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True Crime

movie reviewmovie review out of 4

All-Reviews.com Movie Review: True Crime

Starring: Kevin Dillon, Alicia Silverstone
Director: Pat Verducci
Rated: R
RunTime: 94 Minutes
Release Date: January 1995
Genres: Mystery, Suspense





Review by Dragan Antulov
2 stars out of 4

Young American actress Alicia Silverstone might be criticised for many things but not for the unwillingness to diversify her roles and projects in which she is to be involved. The proof for that might come in TRUE CRIME, relatively obscure 1995 mystery thriller, made in time when Silverstone used to be one of the hottest new things in Hollywood.

The heroine of this film is Mary Giordano (played by Alicia Silverstone), exemplary catholic high student with somewhat unusual ambitions - she wants to follow dead father's footsteps and become police detective. However, until she becomes old enough to join police she has to satisfy her desire by consuming true crime stories and books about police procedure. When teenage girls in her small Californian town start becoming a prey for vicious serial killer, Mary decides to use her newly acquired knowledge to start her own investigation, which frustrates her mentor and late father's friend - Detective Jerry Guinn (played by Bill Nunn). Mary soon finds out that she is not the only amateur detective around - young police cadet Tony Campbell (played by Kevin Dillon) also wants to find a killer. Two of them team up and as their investigation starts to bring some results, Mary becomes aware of feelings she has for young police cadet.

This first (and last) film by screenwriter and director Pat Verducci might look a strange genre combination of teen romance and serial killer movie, but in reality it is surprisingly dark and depressing drama that uses bizarre story and characters as a metaphor for the loss of innocence. Unlike almost any other Hollywood film that has teenagers as amateur detectives (with an exception of Lynch's BLUE VELVET), this film shows how young mind's desire to satisfy natural curiosity might bring some rather unpleasant consequences. Unusual tone of the film is matched by the unusual choice of role for Alicia Silverstone. Her character is nerdy and unglamorous, so far away from sexy MTV images, and suspension is disbelief is complete - despite the outrageousness of the story, viewers have an impression that they watch real people and witness events that actually might take place. Unfortunately, that suspension of disbelief crumbles in the finale of the film, burdened with predictability of Hollywood cliches and few totally unnecessary and distracting scenes. This is a real shame, because TRUE CRIME, although still more than watchable film, had clear potential for being much more.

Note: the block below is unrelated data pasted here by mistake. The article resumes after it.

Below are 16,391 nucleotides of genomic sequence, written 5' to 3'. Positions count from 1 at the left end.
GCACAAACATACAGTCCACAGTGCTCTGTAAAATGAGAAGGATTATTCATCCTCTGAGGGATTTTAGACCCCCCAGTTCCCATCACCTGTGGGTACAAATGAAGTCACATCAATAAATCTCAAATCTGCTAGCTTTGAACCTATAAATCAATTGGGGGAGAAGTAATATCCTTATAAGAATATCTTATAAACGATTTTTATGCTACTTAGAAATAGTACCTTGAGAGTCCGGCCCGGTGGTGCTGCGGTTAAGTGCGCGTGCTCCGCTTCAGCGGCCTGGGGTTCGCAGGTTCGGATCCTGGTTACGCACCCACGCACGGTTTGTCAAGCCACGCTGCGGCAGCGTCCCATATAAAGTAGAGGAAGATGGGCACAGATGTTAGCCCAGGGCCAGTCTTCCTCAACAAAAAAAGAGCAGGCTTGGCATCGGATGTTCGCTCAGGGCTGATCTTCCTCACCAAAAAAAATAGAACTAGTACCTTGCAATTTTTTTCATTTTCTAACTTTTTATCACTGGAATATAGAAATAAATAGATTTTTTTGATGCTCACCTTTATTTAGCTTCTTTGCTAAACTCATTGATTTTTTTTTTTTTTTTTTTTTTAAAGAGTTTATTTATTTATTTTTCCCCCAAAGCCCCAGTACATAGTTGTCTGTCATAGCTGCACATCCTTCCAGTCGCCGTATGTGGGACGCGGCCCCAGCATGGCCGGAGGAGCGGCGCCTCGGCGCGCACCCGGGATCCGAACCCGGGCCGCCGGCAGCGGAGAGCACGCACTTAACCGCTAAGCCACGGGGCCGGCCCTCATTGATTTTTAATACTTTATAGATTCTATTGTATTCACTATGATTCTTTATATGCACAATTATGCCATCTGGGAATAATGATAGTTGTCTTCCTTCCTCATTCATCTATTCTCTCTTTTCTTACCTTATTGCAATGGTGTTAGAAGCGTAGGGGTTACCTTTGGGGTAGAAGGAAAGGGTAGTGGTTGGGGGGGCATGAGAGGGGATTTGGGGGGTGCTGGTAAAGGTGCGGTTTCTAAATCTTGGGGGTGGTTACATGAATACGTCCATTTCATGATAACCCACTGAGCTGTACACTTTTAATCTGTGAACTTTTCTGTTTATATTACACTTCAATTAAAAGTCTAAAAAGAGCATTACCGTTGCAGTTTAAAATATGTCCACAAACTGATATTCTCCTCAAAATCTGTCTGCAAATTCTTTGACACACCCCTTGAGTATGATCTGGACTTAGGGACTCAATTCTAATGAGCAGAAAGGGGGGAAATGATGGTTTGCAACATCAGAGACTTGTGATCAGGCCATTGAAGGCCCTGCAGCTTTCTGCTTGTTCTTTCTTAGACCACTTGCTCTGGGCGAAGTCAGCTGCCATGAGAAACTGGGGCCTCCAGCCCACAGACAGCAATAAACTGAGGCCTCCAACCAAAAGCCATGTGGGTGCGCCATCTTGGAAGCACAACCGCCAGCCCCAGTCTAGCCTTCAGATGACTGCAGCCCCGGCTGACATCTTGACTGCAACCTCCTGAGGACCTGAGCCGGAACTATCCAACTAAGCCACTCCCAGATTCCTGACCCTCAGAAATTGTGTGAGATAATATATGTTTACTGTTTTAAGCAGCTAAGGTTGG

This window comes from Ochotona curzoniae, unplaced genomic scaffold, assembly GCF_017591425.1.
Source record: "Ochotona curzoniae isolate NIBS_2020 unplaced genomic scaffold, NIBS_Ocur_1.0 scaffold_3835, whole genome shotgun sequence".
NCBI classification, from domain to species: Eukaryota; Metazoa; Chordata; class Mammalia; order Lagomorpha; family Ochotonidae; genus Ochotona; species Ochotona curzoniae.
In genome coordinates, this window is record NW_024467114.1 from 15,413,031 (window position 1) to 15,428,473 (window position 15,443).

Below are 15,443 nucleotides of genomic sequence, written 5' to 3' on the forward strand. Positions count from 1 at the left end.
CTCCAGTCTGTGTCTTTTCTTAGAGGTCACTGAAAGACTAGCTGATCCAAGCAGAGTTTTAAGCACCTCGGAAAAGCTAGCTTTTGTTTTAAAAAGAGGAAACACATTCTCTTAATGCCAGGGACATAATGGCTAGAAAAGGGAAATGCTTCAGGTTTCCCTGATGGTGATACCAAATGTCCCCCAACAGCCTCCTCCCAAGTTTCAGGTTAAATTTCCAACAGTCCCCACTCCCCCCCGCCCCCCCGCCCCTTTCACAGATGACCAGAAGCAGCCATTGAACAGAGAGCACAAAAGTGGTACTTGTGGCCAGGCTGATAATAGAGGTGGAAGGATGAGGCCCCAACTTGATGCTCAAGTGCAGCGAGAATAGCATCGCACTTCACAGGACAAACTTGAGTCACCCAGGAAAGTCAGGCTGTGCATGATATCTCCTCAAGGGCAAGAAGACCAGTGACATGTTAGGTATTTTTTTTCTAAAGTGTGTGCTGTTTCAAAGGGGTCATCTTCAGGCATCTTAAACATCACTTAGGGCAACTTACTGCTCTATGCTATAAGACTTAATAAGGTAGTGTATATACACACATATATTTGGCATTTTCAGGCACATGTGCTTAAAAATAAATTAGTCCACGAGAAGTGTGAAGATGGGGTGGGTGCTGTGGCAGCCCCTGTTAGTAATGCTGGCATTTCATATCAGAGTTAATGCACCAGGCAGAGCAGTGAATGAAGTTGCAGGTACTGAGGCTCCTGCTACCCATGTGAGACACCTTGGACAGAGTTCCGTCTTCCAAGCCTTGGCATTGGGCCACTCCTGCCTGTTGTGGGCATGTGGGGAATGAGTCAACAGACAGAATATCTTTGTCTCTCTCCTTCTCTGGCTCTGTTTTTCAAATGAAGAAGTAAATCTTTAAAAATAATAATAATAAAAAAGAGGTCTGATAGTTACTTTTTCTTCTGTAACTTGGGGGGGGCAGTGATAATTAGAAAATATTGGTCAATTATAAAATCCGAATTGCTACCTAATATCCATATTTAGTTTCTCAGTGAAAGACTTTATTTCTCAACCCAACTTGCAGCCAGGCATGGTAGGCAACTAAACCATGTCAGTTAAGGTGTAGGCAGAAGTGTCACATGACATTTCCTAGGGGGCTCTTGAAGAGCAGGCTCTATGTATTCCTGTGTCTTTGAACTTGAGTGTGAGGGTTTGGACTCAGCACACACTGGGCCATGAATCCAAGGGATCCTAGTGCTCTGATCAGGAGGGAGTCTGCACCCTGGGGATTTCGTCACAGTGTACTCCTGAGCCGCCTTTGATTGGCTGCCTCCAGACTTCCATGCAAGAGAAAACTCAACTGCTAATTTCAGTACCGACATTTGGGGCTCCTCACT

Copyright 2001 Dragan Antulov

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